Latest Attack On A Free Press: Reporter Arrested For Asking Questions To Trump Administration Officials

from the um-what? dept

Another day, another attack on a free press. The latest: a long-time reporter, Daniel Heyman, of the Public News Service in West Virginia was arrested for asking questions of Trump administration officials. Heyman yelled some questions to Health & Human Services Director Tom Price along with White House senior advisor Kellyanne Conway:

Daniel Ralph Heyman, 54, with the Public News Service of West Virginia, was freed on $5,000 bond Tuesday night on a charge of "willful disruption of government processes," according to a criminal complaint.

“The above defendant was aggressively breaching the secret service agents to the point where the agents were forced to remove him a couple of times from the area walking up the hallway in the main building of the Capitol,” the complaint states. It adds Heyman caused a disturbance by “yelling questions at Ms. Conway and Secretary Price.”

Whether you like it or not, the press is kind of supposed to ask questions of elected officials. That's their job. And, sure, some will argue that the complaint says that he was "aggressively breaching the secret service agents," but others on the scene indicated nothing beyond ordinary questioning happened:

Valerie Woody, who was there as outreach coordinator for the West Virginia Citizen Action Group, said Price's group was moving quickly down a hallway and Heyman was racing after them.

"I saw nothing in his behavior, I heard nothing that indicated any kind of aggressive behavior or anything like that," she told Public News Service. "Just simple, you know, trying to get somebody's attention and ask them a question. It seems to me there was no violation of anyone's space, or physicality, other than the arrest itself."

And, making matters worse, rather than admitting to over-aggressive enforcement, Price is cheering on the arrest:

Secretary of Health and Human Services Tom Price on Wednesday commended police in West Virginia for “doing what they thought was appropriate” in arresting a journalist who shouted questions at him, but added that it wasn’t his call to say whether they took the proper measures.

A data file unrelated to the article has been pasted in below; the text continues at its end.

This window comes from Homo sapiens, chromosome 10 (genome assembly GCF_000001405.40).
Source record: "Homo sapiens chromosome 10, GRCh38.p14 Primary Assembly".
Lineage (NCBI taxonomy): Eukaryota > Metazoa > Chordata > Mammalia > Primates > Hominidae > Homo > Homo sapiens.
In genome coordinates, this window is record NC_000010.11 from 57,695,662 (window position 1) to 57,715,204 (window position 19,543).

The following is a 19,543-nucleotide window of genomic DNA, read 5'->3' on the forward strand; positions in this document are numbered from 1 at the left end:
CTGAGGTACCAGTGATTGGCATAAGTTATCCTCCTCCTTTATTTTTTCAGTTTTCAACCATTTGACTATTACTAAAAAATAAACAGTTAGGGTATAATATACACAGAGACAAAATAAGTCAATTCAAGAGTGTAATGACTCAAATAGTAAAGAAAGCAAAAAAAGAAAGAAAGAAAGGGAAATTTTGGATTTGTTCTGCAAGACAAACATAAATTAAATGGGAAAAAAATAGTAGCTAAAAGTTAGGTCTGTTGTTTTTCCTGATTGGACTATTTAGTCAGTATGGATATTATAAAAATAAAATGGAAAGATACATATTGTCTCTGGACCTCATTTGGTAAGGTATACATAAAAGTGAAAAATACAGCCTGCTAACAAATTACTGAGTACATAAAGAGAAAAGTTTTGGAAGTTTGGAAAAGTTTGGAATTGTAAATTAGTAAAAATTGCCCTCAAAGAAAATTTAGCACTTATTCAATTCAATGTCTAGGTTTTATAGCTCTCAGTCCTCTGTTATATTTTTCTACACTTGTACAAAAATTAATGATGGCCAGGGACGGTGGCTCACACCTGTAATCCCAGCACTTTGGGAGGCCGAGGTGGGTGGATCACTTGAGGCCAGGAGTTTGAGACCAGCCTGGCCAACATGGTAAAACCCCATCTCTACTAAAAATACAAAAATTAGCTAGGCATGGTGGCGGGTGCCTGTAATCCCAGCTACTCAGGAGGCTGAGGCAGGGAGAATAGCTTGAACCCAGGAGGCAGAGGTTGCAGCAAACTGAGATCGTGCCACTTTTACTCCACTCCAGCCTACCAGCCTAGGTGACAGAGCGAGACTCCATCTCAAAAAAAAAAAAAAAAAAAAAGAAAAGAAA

Price said the reporter confronted him while he was walking down a hallway. “That gentleman was not in a press conference,” he said.

I'm curious if Price (or anyone else, for that matter) could point to where in the First Amendment there's a rule that says the press is only allowed to ask questions "at a press conference." That's not how it works. There's also this:

Asked Wednesday by STAT whether he thought Heyman should have been arrested, Price said: “That’s not my decision to make.”

Well, that's only partially true. Obviously, the local law enforcement gets to make that decision, but there's nothing stopping a competent public official from telling law enforcement to knock it off and to answer a few basic questions from a reporter.

In an era where we're hearing more and more about both attacks on a free press, as well as the need for a stronger press, these kinds of shenanigans should not be allowed. In the past, when we've covered police arresting reporters, the courts have come out repeatedly in favor of the reporters (that whole First Amendment thing still matters). But that's of little use in the moment when police are dragging reporters off to jail for shouting questions outside a press conference.


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  1. icon
    OA (profile), 11 May 2017 @ 9:51am

    A Broader Issue

    Incidents like this are broader, more connected and more serious than they appear:

    1. Increasingly, our nation as a society, seems to comfortably believe that to speak or be heard can only be done in narrow ways and with narrow timing if at all.

    2. We have large numbers of people who are mostly not heard and whose concerns are largely unrepresented. The responsibilities of both politicians and media are supposed to fall heavily in this area.

    3. Much of our popular culture effectively, when not willfully, "celebrates" the absence of invisible people.

    4. Membership in the invisible people club is accelerating, diversifying and pressuring in different "domains".

    5. Notice that some of the reaction to this incident is similar to popular attitudes on protests. We suppress the opportunities to speak, inquire and be heard. We create frustration and desperation. Then try to suppress and vilify the natural and inevitable responses.

    6. Problems like this are part of the spectrum of a single type of issue that I will refrain from labeling. Many of us "arbitrarily" object only at certain levels*. Due, in part, to this nation's "original sin" (which still has never been addressed) and that other manifestations of the issue are "useful". The Media helped grow the invisible class and are now being pressured to join it.

    OA

    *Whenever there is talk of another cop shooting of an unarmed black male there are plenty on the INTERNET who aggressively insist that being black is completely unimportant. Abuse against blacks by police is a very old issue. It was GUARANTEED to eventually spread outside of vulnerable minorities (for reasons that are outside the scope of this comment). ONLY after it spread did this "invisible issue" become outrageous. This spread also came with foolish and disingenuous comments like: "it's about class not race". Too many, in a wide variety of scenarios, think they can "solve" problems without correctly identifying them.

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